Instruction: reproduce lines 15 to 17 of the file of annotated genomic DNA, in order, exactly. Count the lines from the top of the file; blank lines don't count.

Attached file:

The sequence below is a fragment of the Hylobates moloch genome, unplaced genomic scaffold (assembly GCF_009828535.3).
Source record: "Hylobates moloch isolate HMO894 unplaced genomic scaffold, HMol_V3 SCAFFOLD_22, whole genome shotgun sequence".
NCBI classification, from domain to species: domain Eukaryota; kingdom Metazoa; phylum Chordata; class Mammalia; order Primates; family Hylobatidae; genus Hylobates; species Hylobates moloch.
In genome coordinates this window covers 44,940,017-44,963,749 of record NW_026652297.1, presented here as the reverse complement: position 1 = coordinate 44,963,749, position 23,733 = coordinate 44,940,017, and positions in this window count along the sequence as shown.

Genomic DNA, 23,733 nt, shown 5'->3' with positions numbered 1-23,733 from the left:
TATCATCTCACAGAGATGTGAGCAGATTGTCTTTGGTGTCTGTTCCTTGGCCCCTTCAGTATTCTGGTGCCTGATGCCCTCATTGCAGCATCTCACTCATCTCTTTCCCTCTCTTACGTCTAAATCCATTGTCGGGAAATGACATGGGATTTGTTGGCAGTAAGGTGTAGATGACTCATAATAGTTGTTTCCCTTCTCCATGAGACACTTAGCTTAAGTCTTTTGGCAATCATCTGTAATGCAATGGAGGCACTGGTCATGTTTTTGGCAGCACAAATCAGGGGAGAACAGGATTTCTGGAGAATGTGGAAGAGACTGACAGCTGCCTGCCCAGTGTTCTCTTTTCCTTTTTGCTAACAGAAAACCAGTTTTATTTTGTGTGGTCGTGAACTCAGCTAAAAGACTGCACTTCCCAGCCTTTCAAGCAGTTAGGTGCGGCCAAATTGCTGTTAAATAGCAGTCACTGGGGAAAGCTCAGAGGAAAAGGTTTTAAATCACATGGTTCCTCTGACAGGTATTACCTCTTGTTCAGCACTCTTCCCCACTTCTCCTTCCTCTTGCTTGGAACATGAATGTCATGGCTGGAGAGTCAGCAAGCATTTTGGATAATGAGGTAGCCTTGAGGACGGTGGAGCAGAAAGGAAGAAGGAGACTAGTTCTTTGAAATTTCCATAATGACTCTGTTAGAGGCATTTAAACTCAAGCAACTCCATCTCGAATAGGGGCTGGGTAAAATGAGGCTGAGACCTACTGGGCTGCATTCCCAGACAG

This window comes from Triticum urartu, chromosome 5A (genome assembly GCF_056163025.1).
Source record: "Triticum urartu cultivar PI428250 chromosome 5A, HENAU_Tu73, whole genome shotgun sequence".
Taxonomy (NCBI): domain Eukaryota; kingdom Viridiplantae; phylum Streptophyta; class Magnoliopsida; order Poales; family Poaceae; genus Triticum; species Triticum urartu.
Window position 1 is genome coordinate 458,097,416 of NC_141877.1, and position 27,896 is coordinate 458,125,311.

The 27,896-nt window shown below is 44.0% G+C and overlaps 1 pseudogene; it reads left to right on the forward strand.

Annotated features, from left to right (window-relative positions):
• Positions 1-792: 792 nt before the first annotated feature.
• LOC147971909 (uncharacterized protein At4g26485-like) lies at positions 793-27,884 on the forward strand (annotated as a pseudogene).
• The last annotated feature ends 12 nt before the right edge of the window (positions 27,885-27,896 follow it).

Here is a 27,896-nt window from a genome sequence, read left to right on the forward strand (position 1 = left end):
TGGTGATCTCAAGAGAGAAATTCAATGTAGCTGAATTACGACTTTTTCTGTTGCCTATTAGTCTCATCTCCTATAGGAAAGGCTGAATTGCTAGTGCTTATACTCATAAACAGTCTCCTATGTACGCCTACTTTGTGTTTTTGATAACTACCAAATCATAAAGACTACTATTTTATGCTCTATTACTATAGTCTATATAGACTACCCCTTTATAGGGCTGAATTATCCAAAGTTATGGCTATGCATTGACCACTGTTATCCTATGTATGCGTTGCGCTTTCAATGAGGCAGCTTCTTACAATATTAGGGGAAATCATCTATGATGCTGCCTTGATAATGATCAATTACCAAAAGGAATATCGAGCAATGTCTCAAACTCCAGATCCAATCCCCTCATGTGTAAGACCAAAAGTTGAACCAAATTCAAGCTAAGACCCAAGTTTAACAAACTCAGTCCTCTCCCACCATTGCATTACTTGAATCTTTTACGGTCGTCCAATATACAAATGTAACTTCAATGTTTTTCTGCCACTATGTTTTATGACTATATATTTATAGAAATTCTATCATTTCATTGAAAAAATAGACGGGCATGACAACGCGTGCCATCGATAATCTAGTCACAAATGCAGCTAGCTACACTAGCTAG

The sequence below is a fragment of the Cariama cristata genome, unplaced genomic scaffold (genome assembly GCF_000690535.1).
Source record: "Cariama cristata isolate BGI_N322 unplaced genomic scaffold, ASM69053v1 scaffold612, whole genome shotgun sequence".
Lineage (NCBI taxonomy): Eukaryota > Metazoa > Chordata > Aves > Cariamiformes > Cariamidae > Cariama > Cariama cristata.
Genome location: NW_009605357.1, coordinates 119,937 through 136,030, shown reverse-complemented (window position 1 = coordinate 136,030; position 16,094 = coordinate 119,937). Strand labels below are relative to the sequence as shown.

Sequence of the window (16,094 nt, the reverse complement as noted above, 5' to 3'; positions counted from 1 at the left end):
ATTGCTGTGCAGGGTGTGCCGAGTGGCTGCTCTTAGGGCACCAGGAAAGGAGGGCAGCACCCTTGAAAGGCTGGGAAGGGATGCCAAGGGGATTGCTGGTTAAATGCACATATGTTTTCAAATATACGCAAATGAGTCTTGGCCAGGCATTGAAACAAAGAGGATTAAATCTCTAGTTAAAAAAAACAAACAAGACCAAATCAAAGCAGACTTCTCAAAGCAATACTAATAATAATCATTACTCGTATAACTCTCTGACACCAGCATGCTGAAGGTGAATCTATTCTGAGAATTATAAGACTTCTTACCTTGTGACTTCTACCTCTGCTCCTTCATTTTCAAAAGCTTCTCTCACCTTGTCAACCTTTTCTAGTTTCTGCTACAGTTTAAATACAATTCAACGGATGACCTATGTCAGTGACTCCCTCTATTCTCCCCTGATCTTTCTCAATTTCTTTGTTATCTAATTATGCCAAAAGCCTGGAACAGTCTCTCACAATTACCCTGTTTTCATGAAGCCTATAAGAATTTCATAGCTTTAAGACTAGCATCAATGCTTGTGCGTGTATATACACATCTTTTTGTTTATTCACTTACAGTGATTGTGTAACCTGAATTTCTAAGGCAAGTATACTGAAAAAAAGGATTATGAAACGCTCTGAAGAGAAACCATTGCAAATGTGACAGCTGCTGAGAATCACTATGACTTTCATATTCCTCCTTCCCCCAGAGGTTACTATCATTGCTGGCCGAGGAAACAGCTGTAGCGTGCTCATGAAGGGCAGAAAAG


• The last annotated feature ends 12 nt before the right edge of the window (positions 27,885-27,896 follow it).

Here is a 27,896-nt window from a genome sequence, read left to right on the forward strand (position 1 = left end):
TGGTGATCTCAAGAGAGAAATTCAATGTAGCTGAATTACGACTTTTTCTGTTGCCTATTAGTCTCATCTCCTATAGGAAAGGCTGAATTGCTAGTGCTTATACTCATAAACAGTCTCCTATGTACGCCTACTTTGTGTTTTTGATAACTACCAAATCATAAAGACTACTATTTTATGCTCTATTACTATAGTCTATATAGACTACCCCTTTATAGGGCTGAATTATCCAAAGTTATGGCTATGCATTGACCACTGTTATCCTATGTATGCGTTGCGCTTTCAATGAGGCAGCTTCTTACAATATTAGGGGAAATCATCTATGATGCTGCCTTGATAATGATCAATTACCAAAAGGAATATCGAGCAATGTCTCAAACTCCAGATCCAATCCCCTCATGTGTAAGACCAAAAGTTGAACCAAATTCAAGCTAAGACCCAAGTTTAACAAACTCAGTCCTCTCCCACCATTGCATTACTTGAATCTTTTACGGTCGTCCAATATACAAATGTAACTTCAATGTTTTTCTGCCACTATGTTTTATGACTATATATTTATAGAAATTCTATCATTTCATTGAAAAAATAGACGGGCATGACAACGCGTGCCATCGATAATCTAGTCACAAATGCAGCTAGCTACACTAGCTAG